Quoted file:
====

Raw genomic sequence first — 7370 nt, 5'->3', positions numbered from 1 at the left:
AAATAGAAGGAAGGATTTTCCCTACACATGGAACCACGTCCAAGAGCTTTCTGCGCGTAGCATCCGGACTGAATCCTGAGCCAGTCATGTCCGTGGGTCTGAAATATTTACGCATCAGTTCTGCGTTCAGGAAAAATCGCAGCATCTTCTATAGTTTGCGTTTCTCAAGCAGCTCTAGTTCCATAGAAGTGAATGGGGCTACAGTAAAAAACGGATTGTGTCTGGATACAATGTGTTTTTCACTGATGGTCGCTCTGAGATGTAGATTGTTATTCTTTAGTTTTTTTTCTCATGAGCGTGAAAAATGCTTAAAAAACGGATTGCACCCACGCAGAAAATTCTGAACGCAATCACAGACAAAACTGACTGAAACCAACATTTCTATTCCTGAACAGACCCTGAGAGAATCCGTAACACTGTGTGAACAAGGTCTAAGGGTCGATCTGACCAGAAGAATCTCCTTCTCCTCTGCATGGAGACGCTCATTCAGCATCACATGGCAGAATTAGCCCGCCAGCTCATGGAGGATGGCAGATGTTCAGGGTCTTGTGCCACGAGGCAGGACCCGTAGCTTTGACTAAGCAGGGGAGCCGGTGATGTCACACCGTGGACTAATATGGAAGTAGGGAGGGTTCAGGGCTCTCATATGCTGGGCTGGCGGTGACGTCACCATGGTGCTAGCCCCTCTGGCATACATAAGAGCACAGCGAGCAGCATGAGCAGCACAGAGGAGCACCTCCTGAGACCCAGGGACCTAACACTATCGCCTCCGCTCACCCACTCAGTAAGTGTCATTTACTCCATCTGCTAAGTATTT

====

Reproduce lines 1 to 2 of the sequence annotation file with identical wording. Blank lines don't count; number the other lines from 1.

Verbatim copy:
Raw genomic sequence first — 7370 nt, 5'->3', positions numbered from 1 at the left:
AAATAGAAGGAAGGATTTTCCCTACACATGGAACCACGTCCAAGAGCTTTCTGCGCGTAGCATCCGGACTGAATCCTGAGCCAGTCATGTCCGTGGGTCTGAAATATTTACGCATCAGTTCTGCGTTCAGGAAAAATCGCAGCATCTTCTATAGTTTGCGTTTCTCAAGCAGCTCTAGTTCCATAGAAGTGAATGGGGCTACAGTAAAAAACGGATTGTGTCTGGATACAATGTGTTTTTCACTGATGGTCGCTCTGAGATGTAGATTGTTATTCTTTAGTTTTTTTTCTCATGAGCGTGAAAAATGCTTAAAAAACGGATTGCACCCACGCAGAAAATTCTGAACGCAATCACAGACAAAACTGACTGAAACCAACATTTCTATTCCTGAACAGACCCTGAGAGAATCCGTAACACTGTGTGAACAAGGTCTAAGGGTCGATCTGACCAGAAGAATCTCCTTCTCCTCTGCATGGAGACGCTCATTCAGCATCACATGGCAGAATTAGCCCGCCAGCTCATGGAGGATGGCAGATGTTCAGGGTCTTGTGCCACGAGGCAGGACCCGTAGCTTTGACTAAGCAGGGGAGCCGGTGATGTCACACCGTGGACTAATATGGAAGTAGGGAGGGTTCAGGGCTCTCATATGCTGGGCTGGCGGTGACGTCACCATGGTGCTAGCCCCTCTGGCATACATAAGAGCACAGCGAGCAGCATGAGCAGCACAGAGGAGCACCTCCTGAGACCCAGGGACCTAACACTATCGCCTCCGCTCACCCACTCAGTAAGTGTCATTTACTCCATCTGCTAAGTATTT